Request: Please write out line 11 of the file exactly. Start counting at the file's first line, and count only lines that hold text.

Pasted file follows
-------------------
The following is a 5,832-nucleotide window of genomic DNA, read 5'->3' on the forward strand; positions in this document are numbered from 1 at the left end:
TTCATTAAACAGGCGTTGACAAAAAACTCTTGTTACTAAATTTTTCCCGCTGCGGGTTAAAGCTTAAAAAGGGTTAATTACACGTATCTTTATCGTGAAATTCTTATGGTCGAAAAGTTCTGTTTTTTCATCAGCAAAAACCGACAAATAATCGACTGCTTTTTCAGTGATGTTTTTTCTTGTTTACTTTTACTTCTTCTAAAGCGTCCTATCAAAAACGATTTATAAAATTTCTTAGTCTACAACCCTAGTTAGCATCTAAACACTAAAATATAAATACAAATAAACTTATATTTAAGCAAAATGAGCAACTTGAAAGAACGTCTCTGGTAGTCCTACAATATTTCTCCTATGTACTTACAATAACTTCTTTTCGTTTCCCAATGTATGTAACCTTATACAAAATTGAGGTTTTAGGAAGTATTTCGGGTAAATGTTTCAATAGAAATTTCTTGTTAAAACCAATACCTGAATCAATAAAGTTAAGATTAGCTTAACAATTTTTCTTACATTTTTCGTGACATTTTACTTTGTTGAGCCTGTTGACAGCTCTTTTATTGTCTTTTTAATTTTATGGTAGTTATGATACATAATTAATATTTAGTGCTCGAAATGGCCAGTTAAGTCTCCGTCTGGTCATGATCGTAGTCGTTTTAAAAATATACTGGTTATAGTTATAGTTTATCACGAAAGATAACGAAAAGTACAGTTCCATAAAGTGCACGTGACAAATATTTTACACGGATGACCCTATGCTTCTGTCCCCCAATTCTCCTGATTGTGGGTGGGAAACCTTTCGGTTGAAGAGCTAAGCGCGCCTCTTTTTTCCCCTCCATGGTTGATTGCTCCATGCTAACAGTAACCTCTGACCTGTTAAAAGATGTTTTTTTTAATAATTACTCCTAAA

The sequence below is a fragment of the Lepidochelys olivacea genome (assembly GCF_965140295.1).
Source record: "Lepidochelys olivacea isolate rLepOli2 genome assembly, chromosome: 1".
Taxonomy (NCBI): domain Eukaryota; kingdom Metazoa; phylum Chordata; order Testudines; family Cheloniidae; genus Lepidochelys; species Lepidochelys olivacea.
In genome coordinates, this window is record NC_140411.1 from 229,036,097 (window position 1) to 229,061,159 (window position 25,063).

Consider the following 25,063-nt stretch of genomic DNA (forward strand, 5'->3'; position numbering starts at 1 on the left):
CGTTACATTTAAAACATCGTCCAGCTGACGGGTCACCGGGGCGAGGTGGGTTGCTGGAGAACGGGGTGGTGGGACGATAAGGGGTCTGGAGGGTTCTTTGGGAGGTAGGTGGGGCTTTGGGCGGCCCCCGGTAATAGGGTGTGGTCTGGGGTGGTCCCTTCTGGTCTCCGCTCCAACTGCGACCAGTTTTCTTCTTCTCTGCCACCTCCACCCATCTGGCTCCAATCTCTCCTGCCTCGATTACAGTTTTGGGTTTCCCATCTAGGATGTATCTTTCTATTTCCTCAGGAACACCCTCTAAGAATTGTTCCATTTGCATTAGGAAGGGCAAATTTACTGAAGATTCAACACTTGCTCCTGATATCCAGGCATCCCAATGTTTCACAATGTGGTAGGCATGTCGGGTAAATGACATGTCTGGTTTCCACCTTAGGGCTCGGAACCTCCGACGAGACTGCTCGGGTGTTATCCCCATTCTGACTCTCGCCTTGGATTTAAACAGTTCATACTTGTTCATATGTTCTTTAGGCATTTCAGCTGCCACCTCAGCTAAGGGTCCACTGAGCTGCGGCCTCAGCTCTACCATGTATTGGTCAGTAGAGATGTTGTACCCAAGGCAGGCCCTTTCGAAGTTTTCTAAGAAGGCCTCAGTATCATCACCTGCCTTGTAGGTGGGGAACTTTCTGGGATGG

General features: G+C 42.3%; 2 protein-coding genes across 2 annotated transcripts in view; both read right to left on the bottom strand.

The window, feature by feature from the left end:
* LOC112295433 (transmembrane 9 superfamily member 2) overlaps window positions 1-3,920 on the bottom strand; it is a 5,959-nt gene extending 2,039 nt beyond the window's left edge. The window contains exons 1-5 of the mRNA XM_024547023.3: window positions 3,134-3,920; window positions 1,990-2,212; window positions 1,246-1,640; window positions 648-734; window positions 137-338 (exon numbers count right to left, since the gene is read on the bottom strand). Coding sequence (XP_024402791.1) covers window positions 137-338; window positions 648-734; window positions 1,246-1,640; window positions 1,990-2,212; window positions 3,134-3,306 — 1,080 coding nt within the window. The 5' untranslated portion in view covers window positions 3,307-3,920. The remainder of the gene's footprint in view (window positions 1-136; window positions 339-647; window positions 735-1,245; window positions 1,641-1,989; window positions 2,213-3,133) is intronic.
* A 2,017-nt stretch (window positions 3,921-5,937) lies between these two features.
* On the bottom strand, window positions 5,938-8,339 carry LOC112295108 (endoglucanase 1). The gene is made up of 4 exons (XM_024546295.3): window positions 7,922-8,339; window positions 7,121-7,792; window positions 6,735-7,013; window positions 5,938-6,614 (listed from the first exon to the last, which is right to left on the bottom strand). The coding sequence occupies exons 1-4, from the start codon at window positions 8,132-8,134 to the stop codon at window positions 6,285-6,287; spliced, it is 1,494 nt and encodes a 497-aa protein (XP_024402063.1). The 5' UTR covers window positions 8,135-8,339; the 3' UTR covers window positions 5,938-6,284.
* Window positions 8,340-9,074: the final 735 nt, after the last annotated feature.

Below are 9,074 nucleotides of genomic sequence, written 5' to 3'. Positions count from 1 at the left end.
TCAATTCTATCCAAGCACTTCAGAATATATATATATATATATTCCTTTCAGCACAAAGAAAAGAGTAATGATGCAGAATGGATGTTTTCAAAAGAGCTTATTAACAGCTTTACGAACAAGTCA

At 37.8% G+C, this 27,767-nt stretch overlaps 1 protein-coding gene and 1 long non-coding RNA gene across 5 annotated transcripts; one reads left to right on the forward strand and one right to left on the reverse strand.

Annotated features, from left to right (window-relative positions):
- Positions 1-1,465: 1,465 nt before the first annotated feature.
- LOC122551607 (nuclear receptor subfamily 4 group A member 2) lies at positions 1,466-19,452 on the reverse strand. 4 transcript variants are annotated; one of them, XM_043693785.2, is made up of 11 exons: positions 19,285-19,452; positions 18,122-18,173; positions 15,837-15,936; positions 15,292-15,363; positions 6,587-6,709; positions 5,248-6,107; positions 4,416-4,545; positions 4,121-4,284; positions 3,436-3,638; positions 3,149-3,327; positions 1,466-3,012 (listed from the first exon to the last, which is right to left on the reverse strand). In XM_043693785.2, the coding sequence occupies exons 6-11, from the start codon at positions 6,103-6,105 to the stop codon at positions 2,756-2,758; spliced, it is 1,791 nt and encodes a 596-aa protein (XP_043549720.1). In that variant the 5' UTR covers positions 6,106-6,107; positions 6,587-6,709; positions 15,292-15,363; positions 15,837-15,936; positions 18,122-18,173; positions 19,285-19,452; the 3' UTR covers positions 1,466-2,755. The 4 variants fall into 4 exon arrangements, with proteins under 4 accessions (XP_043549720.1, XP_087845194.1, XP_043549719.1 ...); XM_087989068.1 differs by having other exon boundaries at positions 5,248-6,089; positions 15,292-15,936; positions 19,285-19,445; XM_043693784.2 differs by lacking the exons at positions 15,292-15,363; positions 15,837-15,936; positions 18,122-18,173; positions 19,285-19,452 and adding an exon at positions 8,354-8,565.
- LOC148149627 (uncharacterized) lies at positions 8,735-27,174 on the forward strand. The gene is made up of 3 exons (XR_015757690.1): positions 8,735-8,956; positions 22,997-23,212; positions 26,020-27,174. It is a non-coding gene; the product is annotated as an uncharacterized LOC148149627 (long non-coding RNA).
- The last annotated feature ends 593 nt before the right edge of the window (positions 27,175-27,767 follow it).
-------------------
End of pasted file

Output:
* LOC112295433 (transmembrane 9 superfamily member 2) overlaps window positions 1-3,920 on the bottom strand; it is a 5,959-nt gene extending 2,039 nt beyond the window's left edge. The window contains exons 1-5 of the mRNA XM_024547023.3: window positions 3,134-3,920; window positions 1,990-2,212; window positions 1,246-1,640; window positions 648-734; window positions 137-338 (exon numbers count right to left, since the gene is read on the bottom strand). Coding sequence (XP_024402791.1) covers window positions 137-338; window positions 648-734; window positions 1,246-1,640; window positions 1,990-2,212; window positions 3,134-3,306 — 1,080 coding nt within the window. The 5' untranslated portion in view covers window positions 3,307-3,920. The remainder of the gene's footprint in view (window positions 1-136; window positions 339-647; window positions 735-1,245; window positions 1,641-1,989; window positions 2,213-3,133) is intronic.